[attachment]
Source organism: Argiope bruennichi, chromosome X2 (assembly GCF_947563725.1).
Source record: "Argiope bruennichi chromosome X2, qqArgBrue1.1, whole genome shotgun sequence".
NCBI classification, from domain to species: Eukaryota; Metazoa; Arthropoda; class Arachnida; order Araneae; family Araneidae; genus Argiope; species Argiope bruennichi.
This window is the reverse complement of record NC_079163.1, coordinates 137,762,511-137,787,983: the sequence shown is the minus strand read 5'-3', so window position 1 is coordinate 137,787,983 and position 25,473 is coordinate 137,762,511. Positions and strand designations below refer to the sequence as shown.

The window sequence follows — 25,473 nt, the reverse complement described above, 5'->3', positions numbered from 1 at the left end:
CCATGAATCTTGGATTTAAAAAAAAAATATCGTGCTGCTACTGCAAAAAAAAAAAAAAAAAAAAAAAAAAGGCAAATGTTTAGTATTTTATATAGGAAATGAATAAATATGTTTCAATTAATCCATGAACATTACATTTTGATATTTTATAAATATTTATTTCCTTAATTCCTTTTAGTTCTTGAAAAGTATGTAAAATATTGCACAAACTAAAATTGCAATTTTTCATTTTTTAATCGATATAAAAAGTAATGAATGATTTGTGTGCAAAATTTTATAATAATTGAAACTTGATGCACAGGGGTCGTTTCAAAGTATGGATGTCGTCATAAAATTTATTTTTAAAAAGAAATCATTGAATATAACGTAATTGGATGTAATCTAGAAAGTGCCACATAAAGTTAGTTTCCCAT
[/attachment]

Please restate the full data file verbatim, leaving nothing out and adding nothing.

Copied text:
Source organism: Argiope bruennichi, chromosome X2 (assembly GCF_947563725.1).
Source record: "Argiope bruennichi chromosome X2, qqArgBrue1.1, whole genome shotgun sequence".
NCBI classification, from domain to species: Eukaryota; Metazoa; Arthropoda; class Arachnida; order Araneae; family Araneidae; genus Argiope; species Argiope bruennichi.
This window is the reverse complement of record NC_079163.1, coordinates 137,762,511-137,787,983: the sequence shown is the minus strand read 5'-3', so window position 1 is coordinate 137,787,983 and position 25,473 is coordinate 137,762,511. Positions and strand designations below refer to the sequence as shown.

The window sequence follows — 25,473 nt, the reverse complement described above, 5'->3', positions numbered from 1 at the left end:
CCATGAATCTTGGATTTAAAAAAAAAATATCGTGCTGCTACTGCAAAAAAAAAAAAAAAAAAAAAAAAAAGGCAAATGTTTAGTATTTTATATAGGAAATGAATAAATATGTTTCAATTAATCCATGAACATTACATTTTGATATTTTATAAATATTTATTTCCTTAATTCCTTTTAGTTCTTGAAAAGTATGTAAAATATTGCACAAACTAAAATTGCAATTTTTCATTTTTTAATCGATATAAAAAGTAATGAATGATTTGTGTGCAAAATTTTATAATAATTGAAACTTGATGCACAGGGGTCGTTTCAAAGTATGGATGTCGTCATAAAATTTATTTTTAAAAAGAAATCATTGAATATAACGTAATTGGATGTAATCTAGAAAGTGCCACATAAAGTTAGTTTCCCAT